The Joint Admissions and Matriculations Board (JAMB) has appealed a Federal High Court judgement, declaring the post-Unified Tertiary Matriculation Examination (post-UTME) conducted by universities, polytechnics and colleges of education in Nigeria illegal.
JAMB Registrar, Professor Is-haq Oloyede gave the information in reaction to enquiries by online medium, PREMIUM TIMES, following a report in The Guardian newspaper about the court judgement delivered in March 2017.
The court, which sat in Abuja had ruled that there was no law directing the universities, polytechnics and colleges of education in the country to compel candidates seeking admission to be subjected to post-UTME.
Justice John Tsoho, while delivering judgement in a suit the Legal Defence and Assistance Project (LEDAP) filed against JAMB, the Minister of Education and the National Universities Commission (NUC), held that only the Board could conduct matriculation examinations and admit candidates into tertiary institutions by virtue of section 5 (1) (2) of the JAMB Act. LEDAP obtained a certified true copy of the judgment in February, this year.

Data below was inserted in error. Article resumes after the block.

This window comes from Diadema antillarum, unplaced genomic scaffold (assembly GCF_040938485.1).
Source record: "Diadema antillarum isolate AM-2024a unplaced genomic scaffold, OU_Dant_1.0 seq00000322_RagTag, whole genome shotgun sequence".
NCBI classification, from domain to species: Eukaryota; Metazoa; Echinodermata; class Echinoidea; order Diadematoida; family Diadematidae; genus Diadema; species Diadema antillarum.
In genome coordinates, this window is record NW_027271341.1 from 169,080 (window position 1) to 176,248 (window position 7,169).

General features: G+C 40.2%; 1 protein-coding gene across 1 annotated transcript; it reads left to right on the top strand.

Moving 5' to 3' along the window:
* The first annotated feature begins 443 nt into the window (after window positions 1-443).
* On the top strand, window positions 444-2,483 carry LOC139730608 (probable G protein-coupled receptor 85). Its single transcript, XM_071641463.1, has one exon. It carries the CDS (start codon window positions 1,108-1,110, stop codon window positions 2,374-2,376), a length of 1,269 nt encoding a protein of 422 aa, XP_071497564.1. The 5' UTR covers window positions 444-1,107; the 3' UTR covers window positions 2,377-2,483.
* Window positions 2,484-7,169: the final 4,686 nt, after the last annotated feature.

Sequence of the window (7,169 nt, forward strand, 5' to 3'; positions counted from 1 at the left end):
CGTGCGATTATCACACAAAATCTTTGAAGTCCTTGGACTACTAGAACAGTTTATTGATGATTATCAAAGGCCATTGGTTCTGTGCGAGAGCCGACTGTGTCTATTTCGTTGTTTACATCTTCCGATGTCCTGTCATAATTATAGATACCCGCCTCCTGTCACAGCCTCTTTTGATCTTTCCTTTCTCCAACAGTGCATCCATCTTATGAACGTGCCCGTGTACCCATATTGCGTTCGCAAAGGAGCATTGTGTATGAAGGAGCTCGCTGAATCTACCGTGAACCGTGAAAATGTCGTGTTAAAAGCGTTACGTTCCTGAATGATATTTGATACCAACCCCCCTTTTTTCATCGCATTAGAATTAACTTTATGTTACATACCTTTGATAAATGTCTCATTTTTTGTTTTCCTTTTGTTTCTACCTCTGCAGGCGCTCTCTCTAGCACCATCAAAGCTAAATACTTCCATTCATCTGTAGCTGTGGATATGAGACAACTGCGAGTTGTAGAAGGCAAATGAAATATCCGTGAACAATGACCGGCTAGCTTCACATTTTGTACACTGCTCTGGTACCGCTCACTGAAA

The judge ruled that the defendants had no authority to direct tertiary institutions to conduct further screening of candidates after they had sat for the JAMB exam.
A perpetual injunction was also granted restraining the institutions of higher learning from conducting the post-UTME or any other form of admission screening tests.
LEDAP had argued that Section 5 (1) (2) of the JAMB Act provides that the body should conduct matriculation examinations for admissions into all tertiary institutions.
Subsection (2) (3) provides: “JAMB shall be responsible for determining matriculation requirements and conducting examinations leading to undergraduate admissions and also for admission to National Diploma and the Nigerian Certificate in Education courses.”
LEDAP further argued that had the tertiary institutions had been conducting tests and screening candidates seeking admission in violation of section 5 (10) (2) of the JAMB Act since 2005.
The court upheld the plaintiff’s argument and ruled that the defendants had the responsibility to ensure compliance with the JAMB Act.
Meanwhile, candidates seeking admission into the tertiary institutions have to wait for the decision of the Court of Appeal on the matter.
Should JAMB lose the case at the appellate court, it may proceed to the Supreme Court for a final decision.